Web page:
Ask Mike: The Right Punishment

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The Saturday Early Show's family and adolescence counselor, Mike Riera, provides advice to parents who emailed us to "Ask Mike" about their problems with their kids.


Dear Mike:

My 17-year-old son is quiet, shy, six feet tall and 300 pounds. He reluctantly played high school football. Now that he is going to college this fall, he does not want to play. He says it is too stressful. I have explained that it's good to stay active, control his weight, and be with people who may give him a positive outlook. Can you help me convince him, or should I let him make his own decision?

Mike's response:

I don't think I can help you convince him to play football, but I'm not sure that is the best choice, either. What you're most concerned about is his health, his physical fitness, and his social life. And there are other ways to address these needs other than football, and that should be your focus. Some kids hate competitive sports, so rather than relieving stress they are sources of stress. Clearly, this is the case for your son. Respect this, even celebrate that he knows himself this well.

How can this mom steer her son into other activities without pushing him?

Make your main points about fitness, health, and social connections. That is, what other things can he do well in these three areas?

  • He can become a hiker and join a hiking club.
  • He can take up swimming as a relaxing activity and swim during open hours in the college pool.
  • He can partake of the different aerobic classes on campus or nearby.

    In short, talk with him about your concern for him in these areas, then brainstorm ways to meet these needs. This way he feels your concern, feels your support, and feels your respect as you respect his self-knowledge about what is best for him.

    What about younger children? Should you encourage them to stick with a sport they don't like at first, in hopes that they'll eventually enjoy it?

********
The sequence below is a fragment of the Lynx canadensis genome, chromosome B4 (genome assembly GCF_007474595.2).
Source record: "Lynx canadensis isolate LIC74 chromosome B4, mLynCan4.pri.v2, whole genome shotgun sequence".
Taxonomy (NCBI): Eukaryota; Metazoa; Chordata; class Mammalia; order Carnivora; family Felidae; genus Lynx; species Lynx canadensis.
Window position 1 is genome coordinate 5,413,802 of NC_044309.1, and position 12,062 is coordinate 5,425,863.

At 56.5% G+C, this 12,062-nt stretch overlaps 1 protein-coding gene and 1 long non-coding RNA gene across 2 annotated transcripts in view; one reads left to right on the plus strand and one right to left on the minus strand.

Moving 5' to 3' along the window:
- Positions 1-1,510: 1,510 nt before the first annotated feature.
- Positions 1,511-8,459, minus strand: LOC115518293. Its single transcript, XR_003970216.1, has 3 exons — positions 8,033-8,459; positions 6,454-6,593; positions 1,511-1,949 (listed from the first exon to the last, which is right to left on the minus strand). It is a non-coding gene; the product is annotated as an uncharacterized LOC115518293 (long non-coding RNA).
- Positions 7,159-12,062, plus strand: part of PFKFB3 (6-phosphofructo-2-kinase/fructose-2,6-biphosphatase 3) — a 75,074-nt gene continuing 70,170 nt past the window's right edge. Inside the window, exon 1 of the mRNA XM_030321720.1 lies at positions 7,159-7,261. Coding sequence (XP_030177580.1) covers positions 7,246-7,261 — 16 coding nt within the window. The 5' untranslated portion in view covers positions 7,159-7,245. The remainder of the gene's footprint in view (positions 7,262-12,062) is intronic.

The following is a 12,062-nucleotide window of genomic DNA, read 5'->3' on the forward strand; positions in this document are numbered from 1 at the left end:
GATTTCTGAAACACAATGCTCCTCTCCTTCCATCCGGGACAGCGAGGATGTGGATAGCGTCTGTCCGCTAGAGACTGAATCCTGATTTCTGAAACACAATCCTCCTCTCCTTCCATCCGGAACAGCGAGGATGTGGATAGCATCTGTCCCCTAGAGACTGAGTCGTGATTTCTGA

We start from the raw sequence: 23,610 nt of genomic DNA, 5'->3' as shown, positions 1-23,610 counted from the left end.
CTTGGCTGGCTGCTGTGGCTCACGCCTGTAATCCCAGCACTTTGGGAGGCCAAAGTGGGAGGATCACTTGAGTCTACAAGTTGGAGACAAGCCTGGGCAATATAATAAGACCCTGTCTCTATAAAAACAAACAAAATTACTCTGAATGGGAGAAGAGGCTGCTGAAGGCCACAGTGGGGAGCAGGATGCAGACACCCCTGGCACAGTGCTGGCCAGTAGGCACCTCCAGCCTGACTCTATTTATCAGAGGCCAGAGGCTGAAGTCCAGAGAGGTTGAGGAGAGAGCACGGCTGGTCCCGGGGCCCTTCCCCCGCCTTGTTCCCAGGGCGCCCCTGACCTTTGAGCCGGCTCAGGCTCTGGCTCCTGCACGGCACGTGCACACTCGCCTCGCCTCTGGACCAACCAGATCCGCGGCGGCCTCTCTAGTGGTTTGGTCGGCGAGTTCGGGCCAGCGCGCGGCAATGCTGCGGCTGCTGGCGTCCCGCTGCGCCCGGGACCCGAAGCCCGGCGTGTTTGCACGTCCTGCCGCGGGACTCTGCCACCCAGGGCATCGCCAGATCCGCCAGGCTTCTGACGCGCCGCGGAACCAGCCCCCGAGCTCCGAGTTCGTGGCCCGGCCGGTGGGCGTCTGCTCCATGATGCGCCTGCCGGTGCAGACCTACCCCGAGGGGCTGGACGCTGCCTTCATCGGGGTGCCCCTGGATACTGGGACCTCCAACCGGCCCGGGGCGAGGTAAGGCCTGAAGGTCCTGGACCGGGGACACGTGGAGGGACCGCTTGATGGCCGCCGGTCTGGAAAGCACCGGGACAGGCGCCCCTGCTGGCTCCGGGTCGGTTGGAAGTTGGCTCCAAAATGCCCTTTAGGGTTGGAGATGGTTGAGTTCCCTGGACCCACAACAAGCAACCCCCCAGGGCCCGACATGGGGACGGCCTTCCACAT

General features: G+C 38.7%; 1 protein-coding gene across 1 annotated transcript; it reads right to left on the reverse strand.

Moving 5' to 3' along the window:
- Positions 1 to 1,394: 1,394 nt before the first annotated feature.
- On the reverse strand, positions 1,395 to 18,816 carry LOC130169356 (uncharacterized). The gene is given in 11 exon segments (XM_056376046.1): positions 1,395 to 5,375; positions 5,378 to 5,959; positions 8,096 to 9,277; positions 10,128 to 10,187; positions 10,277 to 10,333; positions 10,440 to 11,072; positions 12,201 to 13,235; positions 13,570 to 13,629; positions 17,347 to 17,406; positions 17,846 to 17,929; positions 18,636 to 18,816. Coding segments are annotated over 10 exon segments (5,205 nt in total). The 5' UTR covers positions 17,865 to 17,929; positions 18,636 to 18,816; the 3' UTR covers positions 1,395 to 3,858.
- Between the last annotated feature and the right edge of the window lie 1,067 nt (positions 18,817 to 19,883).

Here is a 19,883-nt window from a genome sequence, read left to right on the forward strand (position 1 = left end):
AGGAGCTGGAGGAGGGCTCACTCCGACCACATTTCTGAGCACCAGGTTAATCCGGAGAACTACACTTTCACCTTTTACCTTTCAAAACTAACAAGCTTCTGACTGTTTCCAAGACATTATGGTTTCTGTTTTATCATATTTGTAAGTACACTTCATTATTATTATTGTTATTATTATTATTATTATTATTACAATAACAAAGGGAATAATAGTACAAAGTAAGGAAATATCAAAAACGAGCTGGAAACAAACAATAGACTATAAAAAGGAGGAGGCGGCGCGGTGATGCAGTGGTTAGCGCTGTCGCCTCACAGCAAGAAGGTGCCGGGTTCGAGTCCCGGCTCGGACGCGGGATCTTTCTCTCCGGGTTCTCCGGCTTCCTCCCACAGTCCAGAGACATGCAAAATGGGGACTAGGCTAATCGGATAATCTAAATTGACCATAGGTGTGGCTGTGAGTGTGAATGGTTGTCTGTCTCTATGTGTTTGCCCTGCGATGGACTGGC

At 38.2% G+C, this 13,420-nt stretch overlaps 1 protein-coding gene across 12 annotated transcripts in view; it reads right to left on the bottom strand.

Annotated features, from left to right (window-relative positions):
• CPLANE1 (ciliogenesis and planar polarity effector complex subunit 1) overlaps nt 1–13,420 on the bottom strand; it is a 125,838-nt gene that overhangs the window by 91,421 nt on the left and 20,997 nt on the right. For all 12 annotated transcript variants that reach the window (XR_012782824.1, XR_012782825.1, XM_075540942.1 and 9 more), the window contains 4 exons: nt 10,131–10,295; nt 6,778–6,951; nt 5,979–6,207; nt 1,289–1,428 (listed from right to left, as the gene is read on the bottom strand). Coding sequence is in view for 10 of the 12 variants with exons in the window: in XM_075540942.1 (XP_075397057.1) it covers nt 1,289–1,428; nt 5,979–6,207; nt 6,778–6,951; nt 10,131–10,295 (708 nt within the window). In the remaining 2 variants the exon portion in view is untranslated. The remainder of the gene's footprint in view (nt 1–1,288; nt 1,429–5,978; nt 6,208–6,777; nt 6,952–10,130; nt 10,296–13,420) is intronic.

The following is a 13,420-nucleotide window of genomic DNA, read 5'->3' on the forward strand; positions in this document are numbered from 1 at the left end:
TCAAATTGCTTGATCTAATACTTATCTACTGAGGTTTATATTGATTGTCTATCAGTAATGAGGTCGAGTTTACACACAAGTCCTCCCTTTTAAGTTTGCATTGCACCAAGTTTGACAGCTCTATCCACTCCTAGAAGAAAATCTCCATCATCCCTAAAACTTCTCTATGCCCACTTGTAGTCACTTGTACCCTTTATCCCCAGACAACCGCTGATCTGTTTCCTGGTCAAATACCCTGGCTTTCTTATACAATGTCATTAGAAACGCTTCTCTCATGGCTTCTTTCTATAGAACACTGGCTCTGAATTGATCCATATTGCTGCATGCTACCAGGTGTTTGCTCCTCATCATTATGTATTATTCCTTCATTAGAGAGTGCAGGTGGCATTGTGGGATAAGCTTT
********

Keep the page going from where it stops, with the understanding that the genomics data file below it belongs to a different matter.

This is tricky, because if you push too hard, it turns them off. But if it's not hard enough, they don't get through their self-doubt to discover if they really like the sport or not.

    Encourage them to be active and when they sign up for something, to complete it. After that, they and you need to re-assess. Bottom line: Is the look of fun and engagement on their faces as they play the sport?


    Dear Mike,

    My wife and I were at a friend's house, and our 12-year-old daughter had a friend (at home) for a sleepover. They got in my car that was in the garage and each drove it around the block. We found out because my daughter hit the garage when driving the car back in. She is a good kid, never in trouble before. We want to punish her but don't know the right punishment.

    Mike's response:

    This is both a huge deal and not that big of an event at all. On one hand, it's huge because she violated all sorts of family agreements: Driving at 12; taking the family car without permission; putting herself and her friend at risk; putting others on the road at risk. You don't really have to go into all this because it's fairly obvious. On the other hand, it's not a big deal because it's an isolated event. That is, with kids, I'm most concerned about escalating patterns of misbehavior: breaking curfew to cheating at school to shoplifting and so on.

    But one isolated incident is usually a blip on the map, and it's easy to know if this is the case with your daughter. When the dust is settled, she's probably mortified at what she did, feeling guilty about her choice, and angry at herself for what she did.

    Still, this dad doesn't want to let her off the hook entirely. What's an appropriate way to respond?

    As for punishment, don't feel compelled to act right away. There is time. Too often, parents feel pressured to come up with the consequence on the spot. Start by asking her how she thinks you ought to respond. Take that into consideration before you decide on the final consequences.

    Some natural consequences might include her having to wash the car every Saturday for a couple of months; no sleepovers for a month; and maybe grounding her for a weekend. Just enough to get her attention and ideally something that has her active and doing something to make up for her misbehavior, i.e. washing the car. But I would be sure to ask her how come she didn't listen to that part of herself that, I'm sure, that night was screaming to her: Bad idea to drive the car!

    One other point: This is why, no matter how responsible the child, when a sleepover at your house is in the picture, you should plan on being home for the entire night. Bad decisions are rampant at sleepovers involving adolescents without parental presence.

    Are you obligated to tell the other girl's parents what happened?

    Definitely! But be sure to first tell your daughter that you are doing this.